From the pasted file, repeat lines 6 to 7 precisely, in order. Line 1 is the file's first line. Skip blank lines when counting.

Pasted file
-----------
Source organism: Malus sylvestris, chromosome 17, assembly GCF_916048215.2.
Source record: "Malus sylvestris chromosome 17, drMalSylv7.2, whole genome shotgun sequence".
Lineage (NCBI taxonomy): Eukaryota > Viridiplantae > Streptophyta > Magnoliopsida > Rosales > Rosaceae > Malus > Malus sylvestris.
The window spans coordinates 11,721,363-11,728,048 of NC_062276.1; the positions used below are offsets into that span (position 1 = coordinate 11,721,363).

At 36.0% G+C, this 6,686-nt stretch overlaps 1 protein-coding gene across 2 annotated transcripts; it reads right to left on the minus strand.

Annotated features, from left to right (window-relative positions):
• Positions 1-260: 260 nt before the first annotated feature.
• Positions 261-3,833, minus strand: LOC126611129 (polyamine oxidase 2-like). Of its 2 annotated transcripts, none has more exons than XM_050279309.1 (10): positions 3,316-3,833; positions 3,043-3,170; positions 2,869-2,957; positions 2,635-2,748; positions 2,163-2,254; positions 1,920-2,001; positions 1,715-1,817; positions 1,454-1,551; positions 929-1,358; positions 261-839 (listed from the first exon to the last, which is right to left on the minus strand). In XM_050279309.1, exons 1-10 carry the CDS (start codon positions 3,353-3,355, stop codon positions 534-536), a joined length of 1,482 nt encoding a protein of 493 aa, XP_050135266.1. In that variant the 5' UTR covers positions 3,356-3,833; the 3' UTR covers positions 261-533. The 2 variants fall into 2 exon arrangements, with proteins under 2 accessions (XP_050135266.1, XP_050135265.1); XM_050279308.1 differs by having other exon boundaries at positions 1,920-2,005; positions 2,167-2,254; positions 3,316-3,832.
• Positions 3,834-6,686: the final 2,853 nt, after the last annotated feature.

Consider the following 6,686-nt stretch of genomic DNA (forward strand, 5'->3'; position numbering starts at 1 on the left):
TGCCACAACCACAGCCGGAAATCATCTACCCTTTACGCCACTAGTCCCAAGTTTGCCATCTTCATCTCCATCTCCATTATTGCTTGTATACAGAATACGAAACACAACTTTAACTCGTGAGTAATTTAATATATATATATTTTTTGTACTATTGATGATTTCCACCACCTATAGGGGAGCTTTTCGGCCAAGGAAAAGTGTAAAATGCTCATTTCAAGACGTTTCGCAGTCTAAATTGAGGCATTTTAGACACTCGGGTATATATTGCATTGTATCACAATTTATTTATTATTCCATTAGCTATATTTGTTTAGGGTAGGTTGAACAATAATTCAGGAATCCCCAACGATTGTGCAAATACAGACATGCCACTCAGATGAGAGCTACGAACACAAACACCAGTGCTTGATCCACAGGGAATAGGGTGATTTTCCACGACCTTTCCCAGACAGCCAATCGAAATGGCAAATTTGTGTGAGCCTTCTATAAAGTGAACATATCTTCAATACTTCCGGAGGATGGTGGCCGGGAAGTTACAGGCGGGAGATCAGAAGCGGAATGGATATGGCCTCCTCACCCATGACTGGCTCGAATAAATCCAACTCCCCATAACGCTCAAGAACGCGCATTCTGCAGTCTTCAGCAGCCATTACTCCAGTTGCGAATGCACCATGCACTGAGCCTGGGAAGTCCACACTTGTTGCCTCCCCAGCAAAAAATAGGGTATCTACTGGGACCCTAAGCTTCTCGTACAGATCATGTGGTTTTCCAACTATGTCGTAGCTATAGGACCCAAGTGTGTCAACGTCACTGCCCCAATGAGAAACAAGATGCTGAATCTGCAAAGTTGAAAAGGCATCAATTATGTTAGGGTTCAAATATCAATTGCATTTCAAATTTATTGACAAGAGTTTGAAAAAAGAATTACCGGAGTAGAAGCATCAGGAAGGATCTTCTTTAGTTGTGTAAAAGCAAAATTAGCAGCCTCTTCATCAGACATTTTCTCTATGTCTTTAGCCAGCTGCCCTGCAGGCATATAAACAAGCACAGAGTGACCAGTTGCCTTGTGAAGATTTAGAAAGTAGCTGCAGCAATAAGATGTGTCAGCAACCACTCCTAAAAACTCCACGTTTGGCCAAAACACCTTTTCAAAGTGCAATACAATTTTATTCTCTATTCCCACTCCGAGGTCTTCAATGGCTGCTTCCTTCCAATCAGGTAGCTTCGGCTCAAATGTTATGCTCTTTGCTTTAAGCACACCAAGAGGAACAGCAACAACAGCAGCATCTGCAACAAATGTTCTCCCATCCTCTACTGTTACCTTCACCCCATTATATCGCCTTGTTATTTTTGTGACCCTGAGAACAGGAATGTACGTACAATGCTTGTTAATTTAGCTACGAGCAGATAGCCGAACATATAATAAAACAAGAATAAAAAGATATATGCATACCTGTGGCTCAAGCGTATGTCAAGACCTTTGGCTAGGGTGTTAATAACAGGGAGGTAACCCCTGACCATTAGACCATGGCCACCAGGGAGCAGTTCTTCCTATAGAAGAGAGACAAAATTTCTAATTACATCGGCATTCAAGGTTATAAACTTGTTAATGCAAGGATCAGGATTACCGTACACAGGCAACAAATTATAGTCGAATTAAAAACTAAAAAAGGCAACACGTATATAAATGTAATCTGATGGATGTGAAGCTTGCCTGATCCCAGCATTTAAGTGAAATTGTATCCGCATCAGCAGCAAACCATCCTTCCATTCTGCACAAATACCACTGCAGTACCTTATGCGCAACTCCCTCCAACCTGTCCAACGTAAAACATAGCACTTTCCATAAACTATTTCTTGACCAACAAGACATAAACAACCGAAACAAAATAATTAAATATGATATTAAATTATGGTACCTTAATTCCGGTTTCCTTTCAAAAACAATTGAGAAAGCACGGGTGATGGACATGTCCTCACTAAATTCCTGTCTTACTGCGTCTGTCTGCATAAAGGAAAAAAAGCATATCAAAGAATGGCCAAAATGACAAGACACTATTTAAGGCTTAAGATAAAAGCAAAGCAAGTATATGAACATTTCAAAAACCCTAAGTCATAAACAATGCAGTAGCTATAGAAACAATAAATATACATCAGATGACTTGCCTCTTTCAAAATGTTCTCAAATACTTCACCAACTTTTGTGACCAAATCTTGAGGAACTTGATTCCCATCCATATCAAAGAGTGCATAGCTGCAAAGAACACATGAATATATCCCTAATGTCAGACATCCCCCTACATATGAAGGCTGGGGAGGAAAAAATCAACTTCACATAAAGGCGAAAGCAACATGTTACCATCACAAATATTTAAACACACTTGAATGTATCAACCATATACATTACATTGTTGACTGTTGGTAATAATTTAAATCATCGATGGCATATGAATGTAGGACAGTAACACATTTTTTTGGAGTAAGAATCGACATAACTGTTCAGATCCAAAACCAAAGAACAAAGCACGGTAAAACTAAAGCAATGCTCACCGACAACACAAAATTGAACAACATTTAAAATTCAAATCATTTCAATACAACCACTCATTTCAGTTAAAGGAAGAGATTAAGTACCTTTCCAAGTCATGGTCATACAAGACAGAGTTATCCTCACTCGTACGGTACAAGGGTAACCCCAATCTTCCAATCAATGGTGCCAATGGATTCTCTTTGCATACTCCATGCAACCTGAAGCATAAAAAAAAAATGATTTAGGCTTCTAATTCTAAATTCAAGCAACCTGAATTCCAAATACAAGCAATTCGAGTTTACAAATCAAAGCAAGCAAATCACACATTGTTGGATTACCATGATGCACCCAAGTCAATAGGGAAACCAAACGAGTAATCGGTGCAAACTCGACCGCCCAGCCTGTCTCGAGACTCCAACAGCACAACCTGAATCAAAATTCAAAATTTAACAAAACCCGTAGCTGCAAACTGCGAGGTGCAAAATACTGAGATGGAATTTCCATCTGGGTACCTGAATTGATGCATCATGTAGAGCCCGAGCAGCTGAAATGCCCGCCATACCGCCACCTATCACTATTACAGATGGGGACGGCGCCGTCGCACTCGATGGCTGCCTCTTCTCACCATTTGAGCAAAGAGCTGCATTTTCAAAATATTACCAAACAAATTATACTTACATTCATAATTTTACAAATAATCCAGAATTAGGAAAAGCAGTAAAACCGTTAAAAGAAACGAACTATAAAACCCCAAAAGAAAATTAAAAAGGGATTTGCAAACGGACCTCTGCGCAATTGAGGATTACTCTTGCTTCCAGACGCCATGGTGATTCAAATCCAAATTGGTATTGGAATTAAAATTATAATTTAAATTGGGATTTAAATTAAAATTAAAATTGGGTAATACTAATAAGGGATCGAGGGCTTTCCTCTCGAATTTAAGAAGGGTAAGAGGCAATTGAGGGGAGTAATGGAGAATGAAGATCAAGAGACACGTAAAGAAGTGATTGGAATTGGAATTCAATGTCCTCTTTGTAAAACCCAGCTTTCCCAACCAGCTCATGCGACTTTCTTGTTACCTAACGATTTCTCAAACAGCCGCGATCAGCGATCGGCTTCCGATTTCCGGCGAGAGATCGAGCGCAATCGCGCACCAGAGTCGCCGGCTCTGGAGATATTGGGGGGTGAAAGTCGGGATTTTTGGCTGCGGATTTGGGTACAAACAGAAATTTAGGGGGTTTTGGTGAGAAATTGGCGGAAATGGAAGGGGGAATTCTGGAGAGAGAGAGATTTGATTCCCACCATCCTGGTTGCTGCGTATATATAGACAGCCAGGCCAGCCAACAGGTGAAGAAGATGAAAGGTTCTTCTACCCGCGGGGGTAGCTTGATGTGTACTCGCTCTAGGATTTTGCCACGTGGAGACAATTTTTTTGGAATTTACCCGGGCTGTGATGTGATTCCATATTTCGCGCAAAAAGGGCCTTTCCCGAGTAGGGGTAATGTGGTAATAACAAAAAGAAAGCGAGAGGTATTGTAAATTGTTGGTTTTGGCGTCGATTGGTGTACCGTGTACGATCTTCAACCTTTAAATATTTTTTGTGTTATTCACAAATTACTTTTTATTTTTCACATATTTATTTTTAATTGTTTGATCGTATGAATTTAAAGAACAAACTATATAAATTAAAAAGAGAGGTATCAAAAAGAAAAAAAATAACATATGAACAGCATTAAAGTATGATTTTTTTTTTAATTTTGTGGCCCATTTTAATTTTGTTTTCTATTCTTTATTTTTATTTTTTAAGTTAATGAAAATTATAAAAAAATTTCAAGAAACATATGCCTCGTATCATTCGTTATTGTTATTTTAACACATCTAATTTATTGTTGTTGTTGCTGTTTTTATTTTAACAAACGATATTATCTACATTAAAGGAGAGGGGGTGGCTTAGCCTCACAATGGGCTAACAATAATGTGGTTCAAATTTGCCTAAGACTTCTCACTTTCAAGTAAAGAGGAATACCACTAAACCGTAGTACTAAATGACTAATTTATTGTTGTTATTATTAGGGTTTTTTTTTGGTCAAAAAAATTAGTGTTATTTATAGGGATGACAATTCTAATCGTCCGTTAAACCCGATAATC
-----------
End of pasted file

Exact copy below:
Annotated features, from left to right (window-relative positions):
• Positions 1-260: 260 nt before the first annotated feature.